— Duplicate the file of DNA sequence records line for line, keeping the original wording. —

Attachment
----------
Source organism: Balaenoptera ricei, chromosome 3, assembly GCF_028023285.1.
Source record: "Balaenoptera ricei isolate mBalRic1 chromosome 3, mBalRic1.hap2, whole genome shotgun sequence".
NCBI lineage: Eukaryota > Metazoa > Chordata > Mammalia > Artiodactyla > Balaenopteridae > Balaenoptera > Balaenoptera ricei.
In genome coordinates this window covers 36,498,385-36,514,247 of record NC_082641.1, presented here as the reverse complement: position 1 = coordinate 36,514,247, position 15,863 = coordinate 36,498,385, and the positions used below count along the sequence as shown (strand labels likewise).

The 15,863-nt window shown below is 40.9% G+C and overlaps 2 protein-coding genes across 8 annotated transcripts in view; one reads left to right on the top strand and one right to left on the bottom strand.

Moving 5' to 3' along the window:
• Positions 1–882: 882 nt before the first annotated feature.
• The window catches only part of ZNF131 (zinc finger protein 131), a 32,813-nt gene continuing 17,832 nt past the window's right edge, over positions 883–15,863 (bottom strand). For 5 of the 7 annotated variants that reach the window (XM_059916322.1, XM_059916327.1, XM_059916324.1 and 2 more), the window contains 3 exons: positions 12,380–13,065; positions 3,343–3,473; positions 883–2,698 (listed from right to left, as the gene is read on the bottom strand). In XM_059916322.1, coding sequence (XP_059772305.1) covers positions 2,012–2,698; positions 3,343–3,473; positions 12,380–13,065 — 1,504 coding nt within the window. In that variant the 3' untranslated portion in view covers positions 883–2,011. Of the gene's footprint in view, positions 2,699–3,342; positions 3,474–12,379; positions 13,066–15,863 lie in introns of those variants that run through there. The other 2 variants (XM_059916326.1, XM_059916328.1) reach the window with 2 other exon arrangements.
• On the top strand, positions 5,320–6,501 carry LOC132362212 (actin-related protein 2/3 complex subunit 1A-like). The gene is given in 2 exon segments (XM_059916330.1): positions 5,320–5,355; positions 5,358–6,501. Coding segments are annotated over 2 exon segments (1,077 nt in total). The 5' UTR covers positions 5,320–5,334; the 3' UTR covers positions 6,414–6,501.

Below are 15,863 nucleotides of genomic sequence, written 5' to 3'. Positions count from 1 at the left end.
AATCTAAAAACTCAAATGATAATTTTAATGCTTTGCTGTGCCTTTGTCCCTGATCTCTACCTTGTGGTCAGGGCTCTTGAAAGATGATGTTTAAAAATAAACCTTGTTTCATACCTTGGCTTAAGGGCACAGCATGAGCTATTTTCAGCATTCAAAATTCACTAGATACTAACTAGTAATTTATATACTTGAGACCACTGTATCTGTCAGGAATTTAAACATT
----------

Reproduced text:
Source organism: Balaenoptera ricei, chromosome 3, assembly GCF_028023285.1.
Source record: "Balaenoptera ricei isolate mBalRic1 chromosome 3, mBalRic1.hap2, whole genome shotgun sequence".
NCBI lineage: Eukaryota > Metazoa > Chordata > Mammalia > Artiodactyla > Balaenopteridae > Balaenoptera > Balaenoptera ricei.
In genome coordinates this window covers 36,498,385-36,514,247 of record NC_082641.1, presented here as the reverse complement: position 1 = coordinate 36,514,247, position 15,863 = coordinate 36,498,385, and the positions used below count along the sequence as shown (strand labels likewise).

The 15,863-nt window shown below is 40.9% G+C and overlaps 2 protein-coding genes across 8 annotated transcripts in view; one reads left to right on the top strand and one right to left on the bottom strand.

Moving 5' to 3' along the window:
• Positions 1–882: 882 nt before the first annotated feature.
• The window catches only part of ZNF131 (zinc finger protein 131), a 32,813-nt gene continuing 17,832 nt past the window's right edge, over positions 883–15,863 (bottom strand). For 5 of the 7 annotated variants that reach the window (XM_059916322.1, XM_059916327.1, XM_059916324.1 and 2 more), the window contains 3 exons: positions 12,380–13,065; positions 3,343–3,473; positions 883–2,698 (listed from right to left, as the gene is read on the bottom strand). In XM_059916322.1, coding sequence (XP_059772305.1) covers positions 2,012–2,698; positions 3,343–3,473; positions 12,380–13,065 — 1,504 coding nt within the window. In that variant the 3' untranslated portion in view covers positions 883–2,011. Of the gene's footprint in view, positions 2,699–3,342; positions 3,474–12,379; positions 13,066–15,863 lie in introns of those variants that run through there. The other 2 variants (XM_059916326.1, XM_059916328.1) reach the window with 2 other exon arrangements.
• On the top strand, positions 5,320–6,501 carry LOC132362212 (actin-related protein 2/3 complex subunit 1A-like). The gene is given in 2 exon segments (XM_059916330.1): positions 5,320–5,355; positions 5,358–6,501. Coding segments are annotated over 2 exon segments (1,077 nt in total). The 5' UTR covers positions 5,320–5,334; the 3' UTR covers positions 6,414–6,501.

Below are 15,863 nucleotides of genomic sequence, written 5' to 3'. Positions count from 1 at the left end.
AATCTAAAAACTCAAATGATAATTTTAATGCTTTGCTGTGCCTTTGTCCCTGATCTCTACCTTGTGGTCAGGGCTCTTGAAAGATGATGTTTAAAAATAAACCTTGTTTCATACCTTGGCTTAAGGGCACAGCATGAGCTATTTTCAGCATTCAAAATTCACTAGATACTAACTAGTAATTTATATACTTGAGACCACTGTATCTGTCAGGAATTTAAACATT